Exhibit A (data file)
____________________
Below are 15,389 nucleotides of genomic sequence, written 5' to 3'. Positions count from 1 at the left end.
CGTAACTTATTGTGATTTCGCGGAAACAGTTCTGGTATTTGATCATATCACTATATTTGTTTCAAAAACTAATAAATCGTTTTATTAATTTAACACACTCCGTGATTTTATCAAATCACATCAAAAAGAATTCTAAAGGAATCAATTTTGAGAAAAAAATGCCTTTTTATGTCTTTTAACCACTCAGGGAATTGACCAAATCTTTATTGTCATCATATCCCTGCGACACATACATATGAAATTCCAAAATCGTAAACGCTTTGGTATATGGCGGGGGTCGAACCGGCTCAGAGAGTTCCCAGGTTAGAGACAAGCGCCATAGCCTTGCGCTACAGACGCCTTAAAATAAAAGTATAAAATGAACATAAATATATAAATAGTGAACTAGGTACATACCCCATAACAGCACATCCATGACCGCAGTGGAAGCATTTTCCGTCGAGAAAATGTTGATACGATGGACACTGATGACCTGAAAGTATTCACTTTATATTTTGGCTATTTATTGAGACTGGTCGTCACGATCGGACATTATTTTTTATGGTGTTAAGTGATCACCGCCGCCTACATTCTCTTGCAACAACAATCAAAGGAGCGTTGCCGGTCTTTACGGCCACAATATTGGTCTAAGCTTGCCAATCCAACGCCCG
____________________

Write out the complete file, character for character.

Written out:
Below are 15,389 nucleotides of genomic sequence, written 5' to 3'. Positions count from 1 at the left end.
CGTAACTTATTGTGATTTCGCGGAAACAGTTCTGGTATTTGATCATATCACTATATTTGTTTCAAAAACTAATAAATCGTTTTATTAATTTAACACACTCCGTGATTTTATCAAATCACATCAAAAAGAATTCTAAAGGAATCAATTTTGAGAAAAAAATGCCTTTTTATGTCTTTTAACCACTCAGGGAATTGACCAAATCTTTATTGTCATCATATCCCTGCGACACATACATATGAAATTCCAAAATCGTAAACGCTTTGGTATATGGCGGGGGTCGAACCGGCTCAGAGAGTTCCCAGGTTAGAGACAAGCGCCATAGCCTTGCGCTACAGACGCCTTAAAATAAAAGTATAAAATGAACATAAATATATAAATAGTGAACTAGGTACATACCCCATAACAGCACATCCATGACCGCAGTGGAAGCATTTTCCGTCGAGAAAATGTTGATACGATGGACACTGATGACCTGAAAGTATTCACTTTATATTTTGGCTATTTATTGAGACTGGTCGTCACGATCGGACATTATTTTTTATGGTGTTAAGTGATCACCGCCGCCTACATTCTCTTGCAACAACAATCAAAGGAGCGTTGCCGGTCTTTACGGCCACAATATTGGTCTAAGCTTGCCAATCCAACGCCCG